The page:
Sunday Afternoon Movie: The Monster Squad [1987]


The Monster Squad is like The Goonies ate a bunch of cheese and stocked up on fizzy pop, watched some old horror movies then had a seriously messed up dream.

Co-written by Shane Black years before Buffy The Vampire Slayer was a glint in Joss Whedon’s eye, The Monster Squad should have been a Goonies sized hit. While I admire it stuck to its guns with a 15 certificate, the decision undeniably assisted in its shortcomings at the box office. Thankfully, over the years The Monster Squad found a cult following, but I was one of the cool kids who loved it right from the beginning.

A group of young horror movie fans who call themselves The Monster Squad busy their free time watching old films. Naturally, this band of misfits conforms to expected archetypes so often found in ‘our gang’ type comedies. Their real life gets a dose of the supernatural when Dracula, Frankenstein’s Monster, Wolf-Man, The Mummy and the Creature From The Black Lagoon emerge looking for a lost amulet. Now the fate of the world rests in the hand of a bunch of pre-teens, as Rupert Giles would say “the earth is doomed.’

Director Fred Dekker shows how a light touch can go a long way; it remains a shame that his most well-known movie other than Monster Squad is Robocop 3. Let that sink in for a moment. The 15 certificate is somewhat unmerited, the content of the movie is mostly kid friendly aside from a few saucy jokes. Dekker and Black’s script is sharp where it needs to be, goofy when it has to be and sentimental for an era of Hollywood that shaped them as filmmakers.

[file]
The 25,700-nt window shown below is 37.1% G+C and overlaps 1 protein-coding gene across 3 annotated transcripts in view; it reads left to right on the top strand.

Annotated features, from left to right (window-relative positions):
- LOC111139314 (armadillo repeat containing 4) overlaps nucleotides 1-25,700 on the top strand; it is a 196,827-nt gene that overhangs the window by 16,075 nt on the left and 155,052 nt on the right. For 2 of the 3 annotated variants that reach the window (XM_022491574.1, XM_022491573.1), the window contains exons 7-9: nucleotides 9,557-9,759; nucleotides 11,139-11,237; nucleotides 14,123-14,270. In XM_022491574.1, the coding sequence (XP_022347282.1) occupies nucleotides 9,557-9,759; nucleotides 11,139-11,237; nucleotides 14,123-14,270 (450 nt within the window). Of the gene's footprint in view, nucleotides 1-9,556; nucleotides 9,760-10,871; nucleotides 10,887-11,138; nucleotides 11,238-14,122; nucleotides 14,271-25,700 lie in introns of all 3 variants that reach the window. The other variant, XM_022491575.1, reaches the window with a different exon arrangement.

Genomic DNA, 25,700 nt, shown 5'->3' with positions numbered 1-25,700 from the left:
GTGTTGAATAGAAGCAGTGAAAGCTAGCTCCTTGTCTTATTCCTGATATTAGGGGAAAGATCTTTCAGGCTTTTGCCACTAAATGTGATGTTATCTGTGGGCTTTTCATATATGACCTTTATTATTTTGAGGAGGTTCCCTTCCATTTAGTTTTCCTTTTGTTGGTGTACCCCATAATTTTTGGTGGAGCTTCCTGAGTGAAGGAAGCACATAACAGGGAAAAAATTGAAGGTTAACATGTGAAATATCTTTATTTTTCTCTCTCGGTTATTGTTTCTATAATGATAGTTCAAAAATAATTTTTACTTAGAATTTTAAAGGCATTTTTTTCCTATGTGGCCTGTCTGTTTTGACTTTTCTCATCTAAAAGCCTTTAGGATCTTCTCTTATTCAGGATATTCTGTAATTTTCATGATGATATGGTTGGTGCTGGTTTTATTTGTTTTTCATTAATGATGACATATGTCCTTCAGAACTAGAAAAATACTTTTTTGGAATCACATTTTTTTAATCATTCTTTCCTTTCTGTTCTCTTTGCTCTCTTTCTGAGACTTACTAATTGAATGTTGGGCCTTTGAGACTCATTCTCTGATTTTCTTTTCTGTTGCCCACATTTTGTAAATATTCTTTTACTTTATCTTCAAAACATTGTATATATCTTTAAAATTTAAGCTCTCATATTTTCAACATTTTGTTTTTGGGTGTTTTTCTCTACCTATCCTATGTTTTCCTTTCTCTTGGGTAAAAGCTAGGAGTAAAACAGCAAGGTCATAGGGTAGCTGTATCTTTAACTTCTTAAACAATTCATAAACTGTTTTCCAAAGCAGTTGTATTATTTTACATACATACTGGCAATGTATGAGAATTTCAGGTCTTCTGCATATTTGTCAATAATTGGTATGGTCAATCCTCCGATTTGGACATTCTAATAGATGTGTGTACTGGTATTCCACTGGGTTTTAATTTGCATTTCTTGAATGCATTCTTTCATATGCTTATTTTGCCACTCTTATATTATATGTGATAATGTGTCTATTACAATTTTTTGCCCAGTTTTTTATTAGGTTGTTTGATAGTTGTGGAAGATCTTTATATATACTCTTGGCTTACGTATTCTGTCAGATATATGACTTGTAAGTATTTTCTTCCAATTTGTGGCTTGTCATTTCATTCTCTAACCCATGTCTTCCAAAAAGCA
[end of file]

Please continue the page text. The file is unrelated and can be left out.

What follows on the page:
My misspent youth was spent in video stores (remember those?), before the internet ruined movies years before they came out, a poster or video sleeve was the first you would hear about a movie. I loved nothing more than scanning the shelves and studying every last detail of the artwork. As you can tell, I was quite the ladies repellant back then, at least I’m consistent. My movie watching decision making was less discerning in my formative years, a good front cover was often all it took to sway me, and The Monster Squad was one of those chance picks. I felt like was one of them and the movie was made for me, I grew up on horror classics and everything in between. I was an outsider seeking solace with like-minded friends, what I didn’t find in reality I found in abundance in the world of moving pictures.

Time may not have been kind to the special effects, but it is still a beautiful thing with more heart and gusto than the mass produced cash cows Hollywood breeds today.The Monster Squad is unapologetically 80s and the perfect movie to warm up to before Halloween.

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